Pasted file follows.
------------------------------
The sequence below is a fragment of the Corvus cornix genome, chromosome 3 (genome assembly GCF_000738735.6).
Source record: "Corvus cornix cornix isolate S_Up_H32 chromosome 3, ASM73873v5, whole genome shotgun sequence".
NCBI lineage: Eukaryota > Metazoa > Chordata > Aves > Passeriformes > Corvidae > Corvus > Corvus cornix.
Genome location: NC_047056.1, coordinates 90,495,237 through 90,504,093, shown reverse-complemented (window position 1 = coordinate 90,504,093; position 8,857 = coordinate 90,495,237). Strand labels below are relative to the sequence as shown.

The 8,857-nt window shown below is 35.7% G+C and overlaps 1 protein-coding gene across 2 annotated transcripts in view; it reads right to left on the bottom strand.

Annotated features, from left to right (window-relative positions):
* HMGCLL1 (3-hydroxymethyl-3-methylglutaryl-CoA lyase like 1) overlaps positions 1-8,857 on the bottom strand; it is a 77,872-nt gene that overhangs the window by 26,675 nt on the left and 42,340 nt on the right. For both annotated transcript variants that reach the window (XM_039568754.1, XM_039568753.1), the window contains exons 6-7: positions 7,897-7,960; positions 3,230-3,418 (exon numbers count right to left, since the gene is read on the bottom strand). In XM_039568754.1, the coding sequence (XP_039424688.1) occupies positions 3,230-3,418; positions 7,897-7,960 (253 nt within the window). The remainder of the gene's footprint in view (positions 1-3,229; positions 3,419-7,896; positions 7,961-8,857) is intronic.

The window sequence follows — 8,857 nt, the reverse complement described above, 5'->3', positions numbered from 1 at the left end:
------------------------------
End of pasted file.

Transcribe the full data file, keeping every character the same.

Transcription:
The sequence below is a fragment of the Corvus cornix genome, chromosome 3 (genome assembly GCF_000738735.6).
Source record: "Corvus cornix cornix isolate S_Up_H32 chromosome 3, ASM73873v5, whole genome shotgun sequence".
NCBI lineage: Eukaryota > Metazoa > Chordata > Aves > Passeriformes > Corvidae > Corvus > Corvus cornix.
Genome location: NC_047056.1, coordinates 90,495,237 through 90,504,093, shown reverse-complemented (window position 1 = coordinate 90,504,093; position 8,857 = coordinate 90,495,237). Strand labels below are relative to the sequence as shown.

The 8,857-nt window shown below is 35.7% G+C and overlaps 1 protein-coding gene across 2 annotated transcripts in view; it reads right to left on the bottom strand.

Annotated features, from left to right (window-relative positions):
* HMGCLL1 (3-hydroxymethyl-3-methylglutaryl-CoA lyase like 1) overlaps positions 1-8,857 on the bottom strand; it is a 77,872-nt gene that overhangs the window by 26,675 nt on the left and 42,340 nt on the right. For both annotated transcript variants that reach the window (XM_039568754.1, XM_039568753.1), the window contains exons 6-7: positions 7,897-7,960; positions 3,230-3,418 (exon numbers count right to left, since the gene is read on the bottom strand). In XM_039568754.1, the coding sequence (XP_039424688.1) occupies positions 3,230-3,418; positions 7,897-7,960 (253 nt within the window). The remainder of the gene's footprint in view (positions 1-3,229; positions 3,419-7,896; positions 7,961-8,857) is intronic.

The window sequence follows — 8,857 nt, the reverse complement described above, 5'->3', positions numbered from 1 at the left end: